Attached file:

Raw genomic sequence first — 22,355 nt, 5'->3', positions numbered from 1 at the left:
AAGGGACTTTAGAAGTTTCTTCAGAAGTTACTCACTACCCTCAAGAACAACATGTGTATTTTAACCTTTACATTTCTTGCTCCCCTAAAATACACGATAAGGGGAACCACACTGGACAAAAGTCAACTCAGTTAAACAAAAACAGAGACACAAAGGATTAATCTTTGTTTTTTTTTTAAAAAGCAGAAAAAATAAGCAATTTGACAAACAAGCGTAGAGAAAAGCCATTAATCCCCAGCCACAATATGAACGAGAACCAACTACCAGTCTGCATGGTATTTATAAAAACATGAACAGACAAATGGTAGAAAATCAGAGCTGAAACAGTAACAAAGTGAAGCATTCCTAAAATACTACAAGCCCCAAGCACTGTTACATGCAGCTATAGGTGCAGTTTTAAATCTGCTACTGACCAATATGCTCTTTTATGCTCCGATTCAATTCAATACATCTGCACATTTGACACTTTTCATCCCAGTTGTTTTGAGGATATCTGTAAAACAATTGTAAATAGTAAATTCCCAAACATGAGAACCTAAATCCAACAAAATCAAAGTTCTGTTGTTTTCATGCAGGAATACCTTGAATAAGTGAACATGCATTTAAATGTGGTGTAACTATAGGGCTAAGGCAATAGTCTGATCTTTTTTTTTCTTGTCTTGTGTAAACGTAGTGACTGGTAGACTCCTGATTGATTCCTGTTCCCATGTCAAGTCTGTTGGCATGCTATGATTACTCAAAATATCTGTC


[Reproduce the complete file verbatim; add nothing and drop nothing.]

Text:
Raw genomic sequence first — 22,355 nt, 5'->3', positions numbered from 1 at the left:
AAGGGACTTTAGAAGTTTCTTCAGAAGTTACTCACTACCCTCAAGAACAACATGTGTATTTTAACCTTTACATTTCTTGCTCCCCTAAAATACACGATAAGGGGAACCACACTGGACAAAAGTCAACTCAGTTAAACAAAAACAGAGACACAAAGGATTAATCTTTGTTTTTTTTTTAAAAAGCAGAAAAAATAAGCAATTTGACAAACAAGCGTAGAGAAAAGCCATTAATCCCCAGCCACAATATGAACGAGAACCAACTACCAGTCTGCATGGTATTTATAAAAACATGAACAGACAAATGGTAGAAAATCAGAGCTGAAACAGTAACAAAGTGAAGCATTCCTAAAATACTACAAGCCCCAAGCACTGTTACATGCAGCTATAGGTGCAGTTTTAAATCTGCTACTGACCAATATGCTCTTTTATGCTCCGATTCAATTCAATACATCTGCACATTTGACACTTTTCATCCCAGTTGTTTTGAGGATATCTGTAAAACAATTGTAAATAGTAAATTCCCAAACATGAGAACCTAAATCCAACAAAATCAAAGTTCTGTTGTTTTCATGCAGGAATACCTTGAATAAGTGAACATGCATTTAAATGTGGTGTAACTATAGGGCTAAGGCAATAGTCTGATCTTTTTTTTTCTTGTCTTGTGTAAACGTAGTGACTGGTAGACTCCTGATTGATTCCTGTTCCCATGTCAAGTCTGTTGGCATGCTATGATTACTCAAAATATCTGTC